History Quotations

 

Most events recorded in history are more remarkable than important, like eclipses of the sun and moon, by which all are attracted, but whose effects no one takes the trouble to calculate.—A Week on the Concord and Merrimack Rivers
Our reflections had already acquired a historical remoteness from the scenes we had left, and we ourselves essayed to sing.—A Week on the Concord and Merrimack Rivers
The ancient philosophers, Chinese, Hindoo, Persian, and Greek, were a class than which none has been poorer in outward riches, none so rich in inward. We know not much about them. It is remarkable that we know so much of them as we do.—Walden
The sun rarely shines in history, what with the dust and confusion; and when we meet with any cheering fact which implies the presence of this luminary, we excerpt and modernize it.—A Week on the Concord and Merrimack Rivers
This is one of those dateless benefits conferred on man, which have no record in our vulgar day, though we still find some similitude to them in our dreams, in which we have a more liberal and juster apprehension of things, unconstrained by habit, which is then in some measure put off, and divested of memory, which we call history.—A Week on the Concord and Merrimack Rivers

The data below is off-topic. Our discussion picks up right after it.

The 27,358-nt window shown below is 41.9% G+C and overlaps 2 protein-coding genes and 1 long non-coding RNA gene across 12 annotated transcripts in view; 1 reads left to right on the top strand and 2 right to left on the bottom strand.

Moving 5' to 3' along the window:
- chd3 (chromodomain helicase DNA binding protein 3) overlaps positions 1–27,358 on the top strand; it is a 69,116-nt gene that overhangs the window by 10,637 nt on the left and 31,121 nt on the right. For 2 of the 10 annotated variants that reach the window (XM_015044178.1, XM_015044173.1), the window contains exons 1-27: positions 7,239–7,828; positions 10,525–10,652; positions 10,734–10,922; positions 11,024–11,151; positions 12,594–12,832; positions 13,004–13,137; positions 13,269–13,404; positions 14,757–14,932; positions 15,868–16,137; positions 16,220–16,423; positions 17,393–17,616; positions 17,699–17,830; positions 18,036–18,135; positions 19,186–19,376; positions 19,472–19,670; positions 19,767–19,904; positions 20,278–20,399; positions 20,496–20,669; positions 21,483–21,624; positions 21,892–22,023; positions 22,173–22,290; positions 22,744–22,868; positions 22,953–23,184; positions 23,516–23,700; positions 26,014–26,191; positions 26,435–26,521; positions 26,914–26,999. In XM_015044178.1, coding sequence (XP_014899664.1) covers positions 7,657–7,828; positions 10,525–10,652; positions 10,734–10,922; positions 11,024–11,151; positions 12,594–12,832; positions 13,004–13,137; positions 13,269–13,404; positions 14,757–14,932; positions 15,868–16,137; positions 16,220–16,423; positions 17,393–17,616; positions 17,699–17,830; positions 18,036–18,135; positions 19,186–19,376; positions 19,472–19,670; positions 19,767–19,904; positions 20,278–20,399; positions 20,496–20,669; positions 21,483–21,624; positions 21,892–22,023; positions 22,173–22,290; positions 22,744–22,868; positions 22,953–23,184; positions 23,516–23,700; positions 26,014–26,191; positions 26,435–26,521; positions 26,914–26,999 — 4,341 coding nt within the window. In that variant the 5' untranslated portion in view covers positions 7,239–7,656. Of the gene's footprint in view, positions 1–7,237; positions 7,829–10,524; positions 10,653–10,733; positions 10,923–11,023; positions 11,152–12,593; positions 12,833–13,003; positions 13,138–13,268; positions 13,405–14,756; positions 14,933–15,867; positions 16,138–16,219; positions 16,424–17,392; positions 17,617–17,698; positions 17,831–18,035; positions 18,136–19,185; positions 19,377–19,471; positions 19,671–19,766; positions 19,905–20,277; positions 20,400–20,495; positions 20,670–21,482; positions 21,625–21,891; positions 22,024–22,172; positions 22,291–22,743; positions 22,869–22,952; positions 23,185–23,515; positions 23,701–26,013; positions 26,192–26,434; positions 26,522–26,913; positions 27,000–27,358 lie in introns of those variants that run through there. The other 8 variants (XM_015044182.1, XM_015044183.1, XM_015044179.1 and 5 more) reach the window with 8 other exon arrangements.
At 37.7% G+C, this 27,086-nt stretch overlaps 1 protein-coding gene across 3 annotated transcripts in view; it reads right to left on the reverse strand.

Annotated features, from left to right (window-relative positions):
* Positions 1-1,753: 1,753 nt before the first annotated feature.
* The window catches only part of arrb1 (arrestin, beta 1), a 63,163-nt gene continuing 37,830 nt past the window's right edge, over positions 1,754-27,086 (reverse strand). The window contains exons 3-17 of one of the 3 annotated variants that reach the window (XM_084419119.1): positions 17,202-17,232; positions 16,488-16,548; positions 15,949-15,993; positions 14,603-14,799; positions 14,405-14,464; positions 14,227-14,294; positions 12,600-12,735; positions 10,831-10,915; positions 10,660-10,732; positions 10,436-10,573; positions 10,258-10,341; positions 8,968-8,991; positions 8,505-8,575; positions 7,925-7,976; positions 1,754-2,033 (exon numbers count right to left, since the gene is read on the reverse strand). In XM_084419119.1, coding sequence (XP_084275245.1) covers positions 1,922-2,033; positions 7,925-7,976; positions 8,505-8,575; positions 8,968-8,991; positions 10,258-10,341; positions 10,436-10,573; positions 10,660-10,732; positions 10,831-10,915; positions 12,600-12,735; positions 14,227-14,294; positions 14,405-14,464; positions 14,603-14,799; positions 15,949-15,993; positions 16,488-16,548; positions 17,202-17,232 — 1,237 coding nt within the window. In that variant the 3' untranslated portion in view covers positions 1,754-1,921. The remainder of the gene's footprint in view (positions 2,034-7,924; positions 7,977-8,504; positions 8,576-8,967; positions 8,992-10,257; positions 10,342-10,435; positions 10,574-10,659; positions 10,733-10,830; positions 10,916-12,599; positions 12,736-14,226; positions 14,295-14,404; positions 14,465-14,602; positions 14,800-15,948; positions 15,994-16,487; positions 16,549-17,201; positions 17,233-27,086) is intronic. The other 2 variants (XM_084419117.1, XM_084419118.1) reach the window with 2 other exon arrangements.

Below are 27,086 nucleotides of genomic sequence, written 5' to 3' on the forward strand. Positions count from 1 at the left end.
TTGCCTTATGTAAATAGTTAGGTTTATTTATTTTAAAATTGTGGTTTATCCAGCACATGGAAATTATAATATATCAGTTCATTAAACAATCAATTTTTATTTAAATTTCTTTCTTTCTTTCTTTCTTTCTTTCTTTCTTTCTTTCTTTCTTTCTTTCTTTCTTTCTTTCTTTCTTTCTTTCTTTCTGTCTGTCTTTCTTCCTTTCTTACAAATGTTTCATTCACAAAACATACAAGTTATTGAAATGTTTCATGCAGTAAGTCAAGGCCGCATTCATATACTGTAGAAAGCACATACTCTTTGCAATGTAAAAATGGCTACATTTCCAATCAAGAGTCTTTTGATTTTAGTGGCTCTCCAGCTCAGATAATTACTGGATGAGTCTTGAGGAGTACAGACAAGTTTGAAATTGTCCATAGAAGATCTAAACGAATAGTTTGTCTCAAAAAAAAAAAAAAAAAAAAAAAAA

Those who have not learned to read the ancient classics in the language in which they were written must have a very imperfect knowledge of the history of the human race; for it is remarkable that no transcript of them has ever been made into any modern tongue, unless our civilization itself may be regarded as such a transcript.—Walden
To some extent, mythology is only the most ancient history and biography.—A Week on the Concord and Merrimack Rivers
Waves of serener life pass over us from time to time, like flakes of sunlight over the fields in cloudy weather. In some happier moment, when more sap flows in the withered stalk of our life, Syria and India stretch away from our present as they do in history. All the events which make the annals of the nations are but the shadows of our private experiences.—A Week on the Concord and Merrimack Rivers
We are inclined to think of all Romans who lived within five hundred years B.C. as contemporaries to each other. Yet Time moved at the same deliberate pace then as now.—Journal, 8 December 1859
We should live in all the ages of the world in an hour; ay, in all the worlds of the ages. History, Poetry, Mythology!—I know of no reading of another's experience so startling and informing as this would be.—Walden
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